JBN: – Let’s take a trip with a time machine: where and why would you really want to go?

EM: – I would love to see as much of this planet as possible through touring. I would love to visit Italy, where most of my family is from. I would also love to tour in Paris, as its another hot spot for jazz and the city of love- how could you not love that!

JBN: – So far, it’s been me asking you questions, now may I have a question from yourself…

EM: – My question to you, is what draws you to music and discuss a bit about its cosmic connection to yourself, the planet, etc. I want to thank you for such beautiful, soulful, questions for an interview- it has been so incredibly inspiring as an artist to have an opportunity like this arise, and be provided a space to express such deep parts of my soul expression.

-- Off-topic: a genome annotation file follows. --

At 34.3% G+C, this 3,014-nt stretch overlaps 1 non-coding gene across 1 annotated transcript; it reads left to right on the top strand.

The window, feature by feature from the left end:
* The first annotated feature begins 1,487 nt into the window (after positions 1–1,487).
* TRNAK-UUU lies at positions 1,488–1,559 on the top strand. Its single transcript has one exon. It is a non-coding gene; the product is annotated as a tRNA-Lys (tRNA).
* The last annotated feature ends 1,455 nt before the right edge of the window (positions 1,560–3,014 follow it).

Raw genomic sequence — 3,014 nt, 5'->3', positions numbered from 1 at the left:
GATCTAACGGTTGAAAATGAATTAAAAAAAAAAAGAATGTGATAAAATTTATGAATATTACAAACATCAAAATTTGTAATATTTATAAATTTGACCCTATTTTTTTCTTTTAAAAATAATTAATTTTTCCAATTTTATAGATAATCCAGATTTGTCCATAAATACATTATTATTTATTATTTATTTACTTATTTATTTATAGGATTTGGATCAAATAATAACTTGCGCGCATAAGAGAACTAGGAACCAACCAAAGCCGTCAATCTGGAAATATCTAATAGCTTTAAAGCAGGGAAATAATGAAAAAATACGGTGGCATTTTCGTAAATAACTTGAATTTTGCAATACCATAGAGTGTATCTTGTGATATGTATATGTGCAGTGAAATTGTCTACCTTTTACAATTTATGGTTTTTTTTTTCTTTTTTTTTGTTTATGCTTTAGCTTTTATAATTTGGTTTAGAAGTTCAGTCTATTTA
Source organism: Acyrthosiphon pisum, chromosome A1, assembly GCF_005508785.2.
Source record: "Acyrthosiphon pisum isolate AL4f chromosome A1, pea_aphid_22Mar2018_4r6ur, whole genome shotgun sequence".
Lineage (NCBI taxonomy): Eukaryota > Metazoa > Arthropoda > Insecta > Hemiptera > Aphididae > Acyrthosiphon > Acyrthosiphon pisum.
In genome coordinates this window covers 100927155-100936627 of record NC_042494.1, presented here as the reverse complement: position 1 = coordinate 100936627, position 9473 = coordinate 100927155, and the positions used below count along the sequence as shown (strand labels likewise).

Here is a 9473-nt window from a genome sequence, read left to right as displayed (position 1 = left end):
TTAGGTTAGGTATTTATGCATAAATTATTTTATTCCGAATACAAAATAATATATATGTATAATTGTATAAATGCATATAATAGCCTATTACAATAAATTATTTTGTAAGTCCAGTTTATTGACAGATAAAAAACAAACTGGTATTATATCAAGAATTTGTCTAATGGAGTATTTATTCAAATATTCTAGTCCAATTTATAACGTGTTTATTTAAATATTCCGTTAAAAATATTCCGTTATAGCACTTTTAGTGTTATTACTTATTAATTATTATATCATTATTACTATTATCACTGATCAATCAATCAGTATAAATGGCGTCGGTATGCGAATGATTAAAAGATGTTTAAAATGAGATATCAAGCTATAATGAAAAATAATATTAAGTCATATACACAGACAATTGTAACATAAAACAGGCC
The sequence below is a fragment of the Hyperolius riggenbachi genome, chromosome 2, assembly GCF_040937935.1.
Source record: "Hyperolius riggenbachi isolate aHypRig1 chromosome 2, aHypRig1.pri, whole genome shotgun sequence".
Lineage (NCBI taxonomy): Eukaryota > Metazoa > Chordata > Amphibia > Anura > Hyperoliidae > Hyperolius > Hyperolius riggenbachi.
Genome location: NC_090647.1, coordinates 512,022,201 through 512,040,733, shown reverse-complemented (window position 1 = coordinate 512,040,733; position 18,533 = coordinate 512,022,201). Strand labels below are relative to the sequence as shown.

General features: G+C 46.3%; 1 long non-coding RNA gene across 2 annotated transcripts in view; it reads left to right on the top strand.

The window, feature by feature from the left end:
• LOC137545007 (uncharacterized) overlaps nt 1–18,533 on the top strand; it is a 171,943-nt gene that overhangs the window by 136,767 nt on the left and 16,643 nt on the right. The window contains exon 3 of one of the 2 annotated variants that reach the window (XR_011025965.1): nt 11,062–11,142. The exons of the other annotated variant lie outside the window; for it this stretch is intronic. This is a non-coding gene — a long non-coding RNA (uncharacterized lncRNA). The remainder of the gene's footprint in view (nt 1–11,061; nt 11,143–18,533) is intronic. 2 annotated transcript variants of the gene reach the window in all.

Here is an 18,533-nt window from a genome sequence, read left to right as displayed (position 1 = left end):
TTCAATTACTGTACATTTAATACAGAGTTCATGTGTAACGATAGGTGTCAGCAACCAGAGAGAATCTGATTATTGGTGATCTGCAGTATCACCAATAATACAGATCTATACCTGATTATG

JBN: – Jazz is my life!

Interview by Simon Sarg

Note: https://jazzbluesnews.com/2023/03/19/useu-jazz-blues-association-festivals/ You can express your consent and join our association, which will give you the opportunity to perform at our Jazz and Blues festivals, naturally receiving an appropriate royalty. We cover all expenses. The objectives of the interview are: How to introduce yourself, your activities, thoughts and intellect, and make new discoveries for our US/EU Jazz & Blues Association, which organizes festivals, concerts and meetings in Boston and various European countries, why not for you too!! You can read more about the association here. https://jazzbluesnews.com/2022/11/19/useujba/

All of Me: Emily Mazzella At Yorktown Stage - YouTube